Eric Schofield’s travels to the highlands and islands have always had a whiff of insatiable adventure about them. Luckily for us, he occasionally stumbled upon that cinderella of the Scottish maritime scene, the turntable ferry, and kept his tickets as a reminder of his discoveries.
When travelling Scotland’s west coast back in the 1960s and 70s, I encountered some of the small turntable ferries that were unique to the Highlands, and to my shame — like many before me — I tended to overlook the important part these little ships played in the transport scene.
However, a few of the tickets for crossings I made have survived in my collection. Other than one occasion when bad weather prevented possible sailings elsewhere, I cannot say I ever went out-of-my-way to photograph this special class of vessel, but whenever the opportunity arose, unexpectedly or not, the camera was put to good use recording the occasion.
Perhaps the most unusual event regarding any of these ferries that I witnessed occurred late on the Tuesday evening of 22 August 1967 when heavy cloud cover made it too dark for worthwhile photography. Lochnevis, on the Oban/Fort William service that day, was returning from Fort William and hove-to off Corran to offload on to Ben Keil four passengers who had mistakenly assumed they were on a short evening excursion out of Fort William, most probably an occurrence that was far from unique.
The picture of Appin Chief at the buoy off Glenelg was obtained from on board Western Isles. Back in the 60s and into the early 70s, Bruce Watt offered live-aboard weekly excursions, Saturday to Saturday, on Western Isles in the spring and autumn, fitted in between his contracted obligation to provide the Saturday Small Isles service for MacBraynes.
Of that service the 1300 afternoon sailing from Mallaig via Eigg and Rhum to Canna, and the Saturday early morning inward sailing at 0700 from Canna the following weekend, were inclusive for the weekly excursionists. The week’s cruising itinerary varied subject to weather and other circumstances, giving rise on our chosen week to a fascinating Friday sail from Portree via Loch Carron and Loch Duich, with a close-up view of Eilean Donan castle, then sailing close past Appin Chief to Armadale before heading for an overnight berth at Canna Pier.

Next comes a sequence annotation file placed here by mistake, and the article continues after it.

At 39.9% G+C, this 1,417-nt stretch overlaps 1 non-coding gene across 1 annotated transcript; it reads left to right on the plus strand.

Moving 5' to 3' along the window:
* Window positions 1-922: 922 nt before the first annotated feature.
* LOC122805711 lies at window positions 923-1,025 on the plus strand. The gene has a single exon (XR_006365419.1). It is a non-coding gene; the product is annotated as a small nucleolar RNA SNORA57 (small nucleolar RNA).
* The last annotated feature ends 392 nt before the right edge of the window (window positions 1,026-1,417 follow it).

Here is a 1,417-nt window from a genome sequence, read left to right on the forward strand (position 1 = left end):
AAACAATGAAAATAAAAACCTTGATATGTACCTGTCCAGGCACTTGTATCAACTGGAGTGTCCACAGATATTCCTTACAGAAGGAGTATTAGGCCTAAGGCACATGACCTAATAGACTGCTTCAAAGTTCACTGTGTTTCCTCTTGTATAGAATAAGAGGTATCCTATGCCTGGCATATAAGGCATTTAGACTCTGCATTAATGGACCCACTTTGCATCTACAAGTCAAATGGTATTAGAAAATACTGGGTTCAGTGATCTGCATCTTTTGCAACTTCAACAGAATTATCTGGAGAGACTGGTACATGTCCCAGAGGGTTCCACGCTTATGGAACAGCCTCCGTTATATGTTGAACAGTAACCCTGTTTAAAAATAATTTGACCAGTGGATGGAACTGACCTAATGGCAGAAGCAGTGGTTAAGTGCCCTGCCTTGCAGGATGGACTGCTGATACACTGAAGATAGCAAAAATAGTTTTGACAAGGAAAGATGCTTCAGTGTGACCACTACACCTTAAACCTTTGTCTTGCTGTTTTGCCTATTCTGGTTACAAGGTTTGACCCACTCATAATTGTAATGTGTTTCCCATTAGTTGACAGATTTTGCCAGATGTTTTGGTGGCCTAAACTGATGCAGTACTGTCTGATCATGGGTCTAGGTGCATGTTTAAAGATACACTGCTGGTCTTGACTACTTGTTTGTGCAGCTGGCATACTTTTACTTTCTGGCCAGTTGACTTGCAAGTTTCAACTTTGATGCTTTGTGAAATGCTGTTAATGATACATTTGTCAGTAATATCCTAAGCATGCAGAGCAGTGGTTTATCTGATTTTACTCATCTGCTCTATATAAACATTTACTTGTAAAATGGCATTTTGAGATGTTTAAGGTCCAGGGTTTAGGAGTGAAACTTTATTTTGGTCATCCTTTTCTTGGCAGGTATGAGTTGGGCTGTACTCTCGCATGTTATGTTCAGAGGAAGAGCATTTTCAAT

The shot of Kyleakin II and Coruisk at Kyleakin, the withdrawn ferries laid up at the old jetty, was taken when we were up at Skye to sample the new double-ended 1970/71-built CalMac ferries Kyleakin and Lochalsh.
Coruisk (with sister-ship Broadford and quasi sister-ship Portree) were Skye ferries fitted with wing flap-style side-ramps, a half-way house from the turntable style to the bow-only or bow and stern ramps of later designs.
The orange ticket illustrated here was issued for our trip to the island of Scalpay on Lochalsh II. The stated 12.5% increase in fares can be noted – the summer timetable showed a 14p fare but we were charged 16p as hand-written on the ticket, a 14.25% increase. The visit to Scalpay was part of an 8-day Car Rover holiday, though our visit to the island on that occasion was just as foot passengers.
Behind the partially dismantled Inbhir Nis, the former Kessock ferry seen at Inverness, I discovered and (like a true anorak) photographed the scrapped turntable, discarded on the uneven ground.
Hopefully you will enjoy looking at this short selection of pictures representing these hard-working, indispensable transport links in the often remote corners of the west coast.
For the full history of these little ships one cannot do better than turn to the superb 2013 publication Scotland’s Turntable Ferries, jointly researched and written by Club member Robert Beale (with John Hendy). At the time of writing, anyone looking for this book can go online at skyeferry.co.uk, owners of Glenachulish, the last remaining turntable ferry in operation, and click on ‘shop’ to purchase a copy.
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Published on 29 May 2020